2000313,6457.7%
2010340,2238.5%
Est. 2016361,350[5]6.2%
U.S. Decennial Census[6]
1850–2010[7] 2010–2014[1]

As of the census[8] of 2000, 313,645 people, 110,365 households, and 79,683 families resided in the county. The population density was 375 people per square mile (145/km²). The 123,041 housing units averaged 147 per square mile (57/km²). The racial makeup of the county was 72.03% White, 4.24% African American, 0.64% Native American, 1.16% Asian, 0.07% Pacific Islander, 18.74% from other races, and 3.13% from two or more races. About 55.78% of the population was Hispanic or Latino of any race.

Of the 110,365 households, 36.30% had children under the age of 18 living with them, 51.80% were married couples living together, 15.30% had a female householder with no husband present, and 27.80% were not families. About 22.60% of all households were made up of individuals, and 7.90% had someone living alone who was 65 years of age or older. The average household size was 2.79 and the average family size was 3.30.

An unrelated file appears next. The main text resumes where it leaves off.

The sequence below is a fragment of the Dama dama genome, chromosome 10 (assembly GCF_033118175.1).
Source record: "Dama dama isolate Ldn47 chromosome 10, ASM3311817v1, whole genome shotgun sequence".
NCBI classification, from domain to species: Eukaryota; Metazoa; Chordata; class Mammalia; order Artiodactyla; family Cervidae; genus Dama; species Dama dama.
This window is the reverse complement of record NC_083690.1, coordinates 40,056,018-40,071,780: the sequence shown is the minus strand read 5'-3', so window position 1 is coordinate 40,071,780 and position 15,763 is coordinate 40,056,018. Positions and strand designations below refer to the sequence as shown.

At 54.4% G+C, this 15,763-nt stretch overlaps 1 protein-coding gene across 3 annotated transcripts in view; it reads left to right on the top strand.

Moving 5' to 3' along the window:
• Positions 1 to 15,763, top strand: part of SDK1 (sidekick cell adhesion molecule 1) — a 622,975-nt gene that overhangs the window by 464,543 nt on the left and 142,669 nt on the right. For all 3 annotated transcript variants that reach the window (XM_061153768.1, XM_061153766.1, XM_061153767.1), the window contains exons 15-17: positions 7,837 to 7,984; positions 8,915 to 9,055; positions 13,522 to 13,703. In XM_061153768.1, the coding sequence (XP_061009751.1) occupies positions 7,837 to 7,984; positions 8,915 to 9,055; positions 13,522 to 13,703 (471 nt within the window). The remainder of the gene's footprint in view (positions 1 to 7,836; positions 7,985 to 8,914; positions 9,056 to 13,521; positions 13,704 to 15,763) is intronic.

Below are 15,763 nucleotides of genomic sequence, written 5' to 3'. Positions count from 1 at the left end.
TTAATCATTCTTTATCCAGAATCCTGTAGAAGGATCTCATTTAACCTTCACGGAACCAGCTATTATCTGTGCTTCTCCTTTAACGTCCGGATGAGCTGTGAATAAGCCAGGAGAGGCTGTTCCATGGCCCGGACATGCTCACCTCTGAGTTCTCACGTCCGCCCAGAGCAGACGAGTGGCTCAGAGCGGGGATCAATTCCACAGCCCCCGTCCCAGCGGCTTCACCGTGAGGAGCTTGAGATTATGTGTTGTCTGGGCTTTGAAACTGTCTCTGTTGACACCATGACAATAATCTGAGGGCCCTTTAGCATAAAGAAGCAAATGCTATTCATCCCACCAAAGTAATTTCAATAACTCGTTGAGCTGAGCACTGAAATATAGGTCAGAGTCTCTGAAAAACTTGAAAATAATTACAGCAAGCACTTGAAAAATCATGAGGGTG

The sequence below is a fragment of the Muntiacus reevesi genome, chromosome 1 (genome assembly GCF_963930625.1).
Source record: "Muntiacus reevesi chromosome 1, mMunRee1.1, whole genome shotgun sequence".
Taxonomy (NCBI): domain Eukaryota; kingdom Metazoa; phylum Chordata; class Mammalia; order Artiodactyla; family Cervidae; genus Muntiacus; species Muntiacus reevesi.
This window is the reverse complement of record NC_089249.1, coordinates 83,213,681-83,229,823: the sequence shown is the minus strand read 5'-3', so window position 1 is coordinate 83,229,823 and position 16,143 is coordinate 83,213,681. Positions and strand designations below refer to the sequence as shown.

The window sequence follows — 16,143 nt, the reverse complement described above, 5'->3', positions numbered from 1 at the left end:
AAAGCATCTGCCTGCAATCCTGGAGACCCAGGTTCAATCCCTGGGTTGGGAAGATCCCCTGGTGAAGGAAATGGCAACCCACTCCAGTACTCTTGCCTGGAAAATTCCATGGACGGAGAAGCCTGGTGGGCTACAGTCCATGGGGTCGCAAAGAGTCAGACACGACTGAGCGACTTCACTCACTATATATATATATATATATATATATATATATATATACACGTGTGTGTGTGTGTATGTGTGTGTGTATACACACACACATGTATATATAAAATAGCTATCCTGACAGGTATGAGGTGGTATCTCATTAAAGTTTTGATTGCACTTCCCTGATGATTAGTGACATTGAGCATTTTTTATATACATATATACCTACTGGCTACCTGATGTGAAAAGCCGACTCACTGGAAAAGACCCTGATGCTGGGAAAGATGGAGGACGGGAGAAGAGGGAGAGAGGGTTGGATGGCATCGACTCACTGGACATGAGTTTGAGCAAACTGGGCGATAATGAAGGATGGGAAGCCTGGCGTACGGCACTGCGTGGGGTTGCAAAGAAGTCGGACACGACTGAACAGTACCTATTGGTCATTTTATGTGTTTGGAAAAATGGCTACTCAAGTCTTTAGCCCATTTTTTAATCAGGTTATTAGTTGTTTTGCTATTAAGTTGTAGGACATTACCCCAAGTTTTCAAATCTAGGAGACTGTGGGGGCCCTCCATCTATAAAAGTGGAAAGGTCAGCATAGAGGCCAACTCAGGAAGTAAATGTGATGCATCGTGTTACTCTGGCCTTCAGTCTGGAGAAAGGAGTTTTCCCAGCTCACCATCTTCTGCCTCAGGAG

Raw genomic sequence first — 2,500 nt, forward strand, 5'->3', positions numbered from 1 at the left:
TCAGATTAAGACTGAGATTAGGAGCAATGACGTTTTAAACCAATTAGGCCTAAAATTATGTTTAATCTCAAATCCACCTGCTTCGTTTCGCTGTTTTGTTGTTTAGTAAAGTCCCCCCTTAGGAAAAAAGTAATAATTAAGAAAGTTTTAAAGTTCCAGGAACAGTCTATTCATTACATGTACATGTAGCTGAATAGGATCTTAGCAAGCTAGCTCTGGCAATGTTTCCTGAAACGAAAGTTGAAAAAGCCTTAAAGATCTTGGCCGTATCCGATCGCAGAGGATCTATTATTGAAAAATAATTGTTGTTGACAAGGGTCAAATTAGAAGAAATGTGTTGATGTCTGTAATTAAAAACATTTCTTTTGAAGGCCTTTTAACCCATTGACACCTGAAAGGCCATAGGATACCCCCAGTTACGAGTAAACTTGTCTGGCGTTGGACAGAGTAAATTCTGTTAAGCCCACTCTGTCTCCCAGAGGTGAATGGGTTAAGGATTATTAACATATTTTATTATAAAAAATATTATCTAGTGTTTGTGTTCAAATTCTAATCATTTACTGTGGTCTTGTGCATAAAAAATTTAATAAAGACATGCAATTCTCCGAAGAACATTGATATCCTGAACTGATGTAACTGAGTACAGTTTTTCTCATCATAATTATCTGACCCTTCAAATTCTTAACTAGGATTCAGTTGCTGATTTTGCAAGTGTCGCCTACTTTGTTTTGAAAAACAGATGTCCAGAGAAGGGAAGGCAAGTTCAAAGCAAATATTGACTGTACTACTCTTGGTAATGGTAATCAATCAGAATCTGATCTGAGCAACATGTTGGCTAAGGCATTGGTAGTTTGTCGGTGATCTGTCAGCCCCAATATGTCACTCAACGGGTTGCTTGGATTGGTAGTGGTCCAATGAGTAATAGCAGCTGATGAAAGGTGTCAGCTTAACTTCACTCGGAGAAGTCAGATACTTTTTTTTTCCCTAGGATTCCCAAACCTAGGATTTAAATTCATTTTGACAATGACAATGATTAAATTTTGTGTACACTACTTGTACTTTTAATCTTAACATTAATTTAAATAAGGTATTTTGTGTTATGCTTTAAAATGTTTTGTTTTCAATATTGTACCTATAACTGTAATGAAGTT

In the county, the population was distributed as 28.40% under the age of 18, 10.50% from 18 to 24, 28.90% from 25 to 44, 21.10% from 45 to 64, and 11.20% who were 65 years of age or older. The median age was 33 years. For every 100 females, there were 95.80 males. For every 100 females age 18 and over, there were 92.50 males.

The median income for a household in the county was $35,959, and for a family was $41,066. Males had a median income of $31,571 versus $22,324 for females. The per capita income for the county was $17,036. About 14.70% of families and 18.20% of the population were below the poverty line, including 24.00% of those under age 18 and 15.80% of those age 65 or over.

CommunitiesEdit

PoliticsEdit